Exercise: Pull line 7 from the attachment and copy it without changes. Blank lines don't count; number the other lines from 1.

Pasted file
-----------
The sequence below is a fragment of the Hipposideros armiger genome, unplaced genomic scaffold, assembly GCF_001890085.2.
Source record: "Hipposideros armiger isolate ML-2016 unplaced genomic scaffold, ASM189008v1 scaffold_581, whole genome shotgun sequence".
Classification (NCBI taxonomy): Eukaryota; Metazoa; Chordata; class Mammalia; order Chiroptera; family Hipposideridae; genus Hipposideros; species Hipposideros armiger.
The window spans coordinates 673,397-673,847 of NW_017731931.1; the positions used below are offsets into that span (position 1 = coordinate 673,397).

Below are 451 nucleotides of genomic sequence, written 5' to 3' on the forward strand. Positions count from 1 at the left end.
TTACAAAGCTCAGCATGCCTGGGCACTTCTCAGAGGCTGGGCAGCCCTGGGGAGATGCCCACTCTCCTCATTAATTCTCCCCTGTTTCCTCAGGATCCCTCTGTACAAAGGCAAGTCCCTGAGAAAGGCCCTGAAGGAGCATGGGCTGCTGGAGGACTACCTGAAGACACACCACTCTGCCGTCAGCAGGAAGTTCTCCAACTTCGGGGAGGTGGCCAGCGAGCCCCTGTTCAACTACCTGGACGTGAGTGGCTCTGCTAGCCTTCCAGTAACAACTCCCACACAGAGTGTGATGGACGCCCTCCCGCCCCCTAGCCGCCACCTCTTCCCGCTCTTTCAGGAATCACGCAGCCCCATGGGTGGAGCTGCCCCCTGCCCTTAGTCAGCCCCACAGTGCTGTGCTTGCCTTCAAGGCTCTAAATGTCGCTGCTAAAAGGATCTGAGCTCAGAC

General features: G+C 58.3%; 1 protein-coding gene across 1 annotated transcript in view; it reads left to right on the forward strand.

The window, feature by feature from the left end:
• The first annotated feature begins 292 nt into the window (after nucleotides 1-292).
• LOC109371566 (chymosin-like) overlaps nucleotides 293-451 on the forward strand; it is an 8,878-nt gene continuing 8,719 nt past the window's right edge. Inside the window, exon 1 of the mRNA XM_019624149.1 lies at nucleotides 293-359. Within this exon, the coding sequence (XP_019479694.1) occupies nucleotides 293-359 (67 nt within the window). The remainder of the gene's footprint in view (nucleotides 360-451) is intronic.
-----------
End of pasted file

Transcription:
General features: G+C 58.3%; 1 protein-coding gene across 1 annotated transcript in view; it reads left to right on the forward strand.